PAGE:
The Corner

“And the corporations sit there in their… in their corporation buildings, and, see, they’re all corporation-y!”

The Tax Foundation’s Tax Policy Blog has been doing great fact-checks of the candidates after each debate, and I thought this excerpt from tonight’s post was worth sharing with Corner readers:

Throughout the debate, Sen. Obama repeatedly showed an unfortunate ignorance of one of the fundamental principles of taxation: all taxes are paid by people. On multiple occasions, Obama claimed that businesses or corporations “can afford” to pay higher taxes. But such a statement is just ridiculous. Companies have no “ability to pay” taxes. Does the corporation’s building pay the tax? How about its fax machine or water cooler? No. People pay the taxes. Here is one such example of why Sen. Obama would get an F in public finance:

Then Exxon Mobil, which made $12 billion, record profits, over the last several quarters, they can afford to pay a little more so that ordinary families who are hurting out there — they’re trying to figure out how they’re going to afford food, how they’re going to save for their kids’ college education, they need a break.

What Sen. Obama doesn’t understand or doesn’t want to tell the American public is that when Exxon Mobil writes that check to Uncle Sam, some PERSON is paying the price for that. In the short-run, that person could be a shareholder, a worker, or a consumer. But the fact that Exxon Mobil has a lower after-tax profit means that some PERSON is worse off. For example, Exxon Mobil would likely reduce its dividend payment, or its share price could fall, and that hurts every PERSON who was invested in Exxon Mobil at the time the tax was enacted.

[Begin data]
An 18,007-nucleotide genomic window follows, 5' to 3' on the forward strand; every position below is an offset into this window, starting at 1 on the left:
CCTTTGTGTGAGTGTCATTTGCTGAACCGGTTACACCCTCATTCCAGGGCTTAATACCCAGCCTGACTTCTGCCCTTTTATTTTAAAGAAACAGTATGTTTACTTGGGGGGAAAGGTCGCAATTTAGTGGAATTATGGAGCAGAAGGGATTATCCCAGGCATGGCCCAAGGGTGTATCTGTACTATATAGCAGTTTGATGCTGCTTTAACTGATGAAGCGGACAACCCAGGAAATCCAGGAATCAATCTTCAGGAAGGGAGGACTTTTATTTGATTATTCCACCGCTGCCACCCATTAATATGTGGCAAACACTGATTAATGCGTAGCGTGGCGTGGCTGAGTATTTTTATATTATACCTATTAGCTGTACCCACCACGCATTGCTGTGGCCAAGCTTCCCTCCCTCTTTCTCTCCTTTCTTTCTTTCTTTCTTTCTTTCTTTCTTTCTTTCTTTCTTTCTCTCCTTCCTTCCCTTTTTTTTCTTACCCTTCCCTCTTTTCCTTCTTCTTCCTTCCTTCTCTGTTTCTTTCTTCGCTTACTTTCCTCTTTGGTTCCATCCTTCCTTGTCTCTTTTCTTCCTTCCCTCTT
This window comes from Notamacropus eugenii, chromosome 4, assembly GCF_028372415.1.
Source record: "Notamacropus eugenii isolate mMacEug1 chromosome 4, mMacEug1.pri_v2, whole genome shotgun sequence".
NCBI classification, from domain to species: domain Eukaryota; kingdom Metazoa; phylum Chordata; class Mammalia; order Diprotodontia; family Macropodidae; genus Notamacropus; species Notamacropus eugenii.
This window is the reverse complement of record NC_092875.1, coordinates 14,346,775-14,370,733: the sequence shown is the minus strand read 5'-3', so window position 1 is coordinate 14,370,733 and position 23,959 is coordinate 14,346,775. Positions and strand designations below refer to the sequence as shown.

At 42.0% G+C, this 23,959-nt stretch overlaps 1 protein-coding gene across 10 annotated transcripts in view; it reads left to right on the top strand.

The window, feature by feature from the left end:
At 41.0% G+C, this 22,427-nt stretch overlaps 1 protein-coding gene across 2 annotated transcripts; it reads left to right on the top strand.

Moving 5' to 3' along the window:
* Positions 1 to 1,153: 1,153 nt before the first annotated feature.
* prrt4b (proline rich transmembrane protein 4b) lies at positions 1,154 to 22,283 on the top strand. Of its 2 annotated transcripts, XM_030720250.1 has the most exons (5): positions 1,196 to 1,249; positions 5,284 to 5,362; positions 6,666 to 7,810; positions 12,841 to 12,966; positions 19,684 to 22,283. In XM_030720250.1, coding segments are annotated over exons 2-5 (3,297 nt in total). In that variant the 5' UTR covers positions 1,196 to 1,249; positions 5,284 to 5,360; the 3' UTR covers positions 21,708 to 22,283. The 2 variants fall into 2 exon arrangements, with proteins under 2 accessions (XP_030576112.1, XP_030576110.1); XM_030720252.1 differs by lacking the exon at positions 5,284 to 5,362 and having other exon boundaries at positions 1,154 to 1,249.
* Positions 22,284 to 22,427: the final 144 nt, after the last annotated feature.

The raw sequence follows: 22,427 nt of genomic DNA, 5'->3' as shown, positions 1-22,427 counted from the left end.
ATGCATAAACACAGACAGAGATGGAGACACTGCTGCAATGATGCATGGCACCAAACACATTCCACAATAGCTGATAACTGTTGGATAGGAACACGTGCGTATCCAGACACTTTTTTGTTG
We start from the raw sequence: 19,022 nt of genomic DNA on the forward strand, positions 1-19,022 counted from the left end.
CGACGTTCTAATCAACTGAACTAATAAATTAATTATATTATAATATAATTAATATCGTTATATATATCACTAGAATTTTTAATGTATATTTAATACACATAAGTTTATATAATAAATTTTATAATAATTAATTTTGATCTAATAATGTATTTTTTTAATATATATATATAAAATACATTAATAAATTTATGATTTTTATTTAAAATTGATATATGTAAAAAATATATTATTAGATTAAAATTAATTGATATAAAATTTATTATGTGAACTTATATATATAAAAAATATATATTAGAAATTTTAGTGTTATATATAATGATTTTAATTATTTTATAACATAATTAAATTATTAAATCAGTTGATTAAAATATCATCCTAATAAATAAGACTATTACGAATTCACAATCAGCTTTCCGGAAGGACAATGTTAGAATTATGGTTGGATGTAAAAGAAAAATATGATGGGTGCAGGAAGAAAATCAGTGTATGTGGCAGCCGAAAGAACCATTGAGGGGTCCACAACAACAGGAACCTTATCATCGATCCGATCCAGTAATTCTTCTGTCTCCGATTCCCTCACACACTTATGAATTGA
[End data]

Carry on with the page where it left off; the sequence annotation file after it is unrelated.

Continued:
And this isn’t controversial. If you called up Obama’s top economic advisers Jason Furman or Austan Goolsbee on November 5 (after the election) and asked them who pays taxes, both of them would tell you that people pay all taxes, and that a company merely acts as a means of collecting for the government the taxes imposed on owners of capital and in some cases, the company’s workers. In fact, if we truly taxed Haig-Simons income as a pure income tax would call for, it could be possible for no tax to be levied on a corporation assuming retained earnings were taxed.

I’ve been making that point about Haig-Simons income for so long it’s become a joke around the office. But seriously, as Larry writes, it would have been nice to see McCain make these points about his entirely defensible corporate-tax proposal.

UPDATE: Who owns big oil? Oh, that depends. Do you own any oil-company stock? Invest in a mutual fund? Have money in an IRA or a pension fund? If you answered yes to any of those questions, then chances are that you do.

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